Gastroenteritis is commonly caused by viral infections resulting in vomiting and diarrhoea. The viruses are easily spread from person to person. Thorough washing of hands with soap and running water are vital to prevent spread.
Last updated: 27 July 2018

What is viral gastroenteritis?

Viral gastroenteritis is a common infection of the stomach and intestines that results in vomiting and diarrhoea. It can be caused by a number of different viruses, such as rotavirus and norovirus (previously known as Norwalk-like virus). There are many other causes of gastroenteritis including bacteria, toxins, parasites, and some non-infectious diseases.

What are the symptoms?

The main symptoms of viral gastroenteritis are vomiting and watery diarrhoea. Other symptoms may include nausea, fever, abdominal pain, headache, and muscle aches. Dehydration can follow. Symptoms can take between one and three days to develop and usually last between one and two days, sometimes longer.

How is it spread?

Viral gastroenteritis is highly infectious and is spread by the vomit or faeces of an infected person through:

  • person-to-person contact, for example shaking hands with someone who has been sick and has the virus on their hands
  • contaminated objects
  • contaminated food or drink

Infection may also be spread through aerosolised particles when people vomit.

In most cases, spread occurs from a person who has symptoms. Some people can pass on the infection without symptoms, particularly in the first 48 hours after recovery.

Who is at risk?

Viral gastroenteritis can affect people of all ages.

How is it prevented?

After using the toilet, changing nappies, and before eating or preparing food, wash your hands thoroughly with soap and running water for at least 10 seconds and dry them with a clean towel.

How is it diagnosed?

A diagnosis of viral gastroenteritis is usually based on the person's symptoms. Laboratory confirmation is important during outbreaks, and involves testing samples of stool (faeces).

How is it treated?

There is no specific treatment for viral gastroenteritis except rest and drinking plenty of fluids. Most people will recover without complications. However, viral gastroenteritis can be serious infants, people with suppressed immune systems and the elderly.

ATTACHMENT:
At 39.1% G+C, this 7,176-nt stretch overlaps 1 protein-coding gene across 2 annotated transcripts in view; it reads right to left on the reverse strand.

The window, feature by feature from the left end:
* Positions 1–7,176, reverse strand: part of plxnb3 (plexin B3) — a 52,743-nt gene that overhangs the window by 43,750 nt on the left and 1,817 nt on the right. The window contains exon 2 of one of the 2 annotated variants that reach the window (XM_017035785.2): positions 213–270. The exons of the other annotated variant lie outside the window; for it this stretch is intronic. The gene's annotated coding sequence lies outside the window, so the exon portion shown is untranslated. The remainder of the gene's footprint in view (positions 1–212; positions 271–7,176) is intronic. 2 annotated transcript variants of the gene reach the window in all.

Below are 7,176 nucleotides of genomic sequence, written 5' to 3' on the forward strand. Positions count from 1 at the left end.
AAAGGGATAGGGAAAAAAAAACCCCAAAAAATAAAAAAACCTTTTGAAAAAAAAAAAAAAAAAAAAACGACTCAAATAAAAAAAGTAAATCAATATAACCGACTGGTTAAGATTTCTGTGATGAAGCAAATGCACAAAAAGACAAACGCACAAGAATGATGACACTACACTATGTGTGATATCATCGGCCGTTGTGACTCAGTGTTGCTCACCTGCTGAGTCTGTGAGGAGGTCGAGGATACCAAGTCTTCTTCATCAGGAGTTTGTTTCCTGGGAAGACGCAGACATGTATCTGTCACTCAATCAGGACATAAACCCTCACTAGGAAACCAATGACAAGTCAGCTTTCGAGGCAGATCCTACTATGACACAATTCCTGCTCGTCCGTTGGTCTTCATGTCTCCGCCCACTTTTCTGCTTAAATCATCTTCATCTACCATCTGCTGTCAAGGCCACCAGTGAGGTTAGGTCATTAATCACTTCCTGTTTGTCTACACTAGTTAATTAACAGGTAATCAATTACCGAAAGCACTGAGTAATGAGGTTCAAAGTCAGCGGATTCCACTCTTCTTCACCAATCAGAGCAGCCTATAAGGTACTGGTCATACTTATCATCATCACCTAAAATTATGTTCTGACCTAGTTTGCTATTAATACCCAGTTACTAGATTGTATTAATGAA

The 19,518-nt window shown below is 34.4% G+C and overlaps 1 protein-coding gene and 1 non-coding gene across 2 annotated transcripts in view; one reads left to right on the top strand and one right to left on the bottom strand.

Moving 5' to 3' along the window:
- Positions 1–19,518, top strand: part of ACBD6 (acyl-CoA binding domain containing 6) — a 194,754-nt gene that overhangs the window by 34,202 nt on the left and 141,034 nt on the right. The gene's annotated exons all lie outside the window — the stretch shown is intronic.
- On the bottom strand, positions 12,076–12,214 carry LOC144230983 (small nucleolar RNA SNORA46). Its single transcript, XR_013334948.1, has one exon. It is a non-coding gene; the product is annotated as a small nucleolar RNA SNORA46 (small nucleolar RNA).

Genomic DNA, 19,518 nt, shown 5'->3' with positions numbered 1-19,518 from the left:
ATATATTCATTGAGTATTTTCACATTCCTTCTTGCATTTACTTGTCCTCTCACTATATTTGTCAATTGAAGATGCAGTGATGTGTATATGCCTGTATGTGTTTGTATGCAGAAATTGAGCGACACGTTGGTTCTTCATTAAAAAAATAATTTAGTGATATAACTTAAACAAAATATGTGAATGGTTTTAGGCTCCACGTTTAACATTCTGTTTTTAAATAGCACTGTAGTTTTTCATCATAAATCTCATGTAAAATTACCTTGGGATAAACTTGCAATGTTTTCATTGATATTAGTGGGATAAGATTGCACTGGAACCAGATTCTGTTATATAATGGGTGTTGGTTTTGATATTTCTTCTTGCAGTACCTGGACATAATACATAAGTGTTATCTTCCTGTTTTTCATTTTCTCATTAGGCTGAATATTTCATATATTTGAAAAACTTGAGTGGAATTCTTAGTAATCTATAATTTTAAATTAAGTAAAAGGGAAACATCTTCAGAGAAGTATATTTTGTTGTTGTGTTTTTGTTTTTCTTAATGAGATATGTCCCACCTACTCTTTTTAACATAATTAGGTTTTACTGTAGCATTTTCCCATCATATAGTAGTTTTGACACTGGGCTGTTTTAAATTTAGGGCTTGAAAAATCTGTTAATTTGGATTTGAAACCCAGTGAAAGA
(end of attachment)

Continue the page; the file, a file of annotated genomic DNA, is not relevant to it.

People with vomiting or diarrhoea should:

  • rest at home and not attend work. Infants and children attending childcare or school should be excluded from attending for 48 hours after the resolution of symptoms.
  • not prepare food for others or care for patients, children, or the elderly. These precautions should continue until 48 hours after diarrhoea or vomiting ceases. This includes people who prepare food in the home or working in the food industry.
  • wash hands thoroughly with soap and running water for 10 seconds after using the toilet.
  • drink plenty of clear fluids, for example juice or soft drink diluted 1 part to 4 parts water, to prevent dehydration. Avoid undiluted fruit juice and soft drinks as they may increase dehydration and diarrhoea. Rehydration drinks that replace fluids and salts are available from chemists. Intravenous fluids may be needed in severe cases of dehydration.

People caring for those with gastroenteritis should wash hands thoroughly with soap and running water after any contact with the sick person. Cleaning soiled surfaces and clothing reduces further spread of the virus.

When cleaning up vomit or faeces:

  • wear gloves
  • wash hands with soap and running water for 10 seconds after gloves are removed and disposed
  • use disposable paper towels or rags to remove any solid material and seal them in a plastic bag before placing in the rubbish bin
  • clean any soiled object or surface with hot water and detergent and allow to dry thoroughly
  • some people also recommend wearing a mask.

What is the public health response?

Outbreaks of viral gastroenteritis increase in winter and are common within families and group settings including nursing homes, hospitals, childcare centres, and schools. Doctors and hospitals are required to notify their local public health unit whenever there are at least two cases of gastroenteritis that are linked.

Public health units are able to:

  • advise on how to identify an outbreak
  • advise on how to control the outbreak
  • help investigate outbreaks to determine the source and mode of transmission
  • advise on the exclusion of people with viral gastroenteritis from work, school or other public gatherings.

Further information

For further information call your local Public Health Unit on 1300 066 055.​​

Contact page owner: Communicable Diseases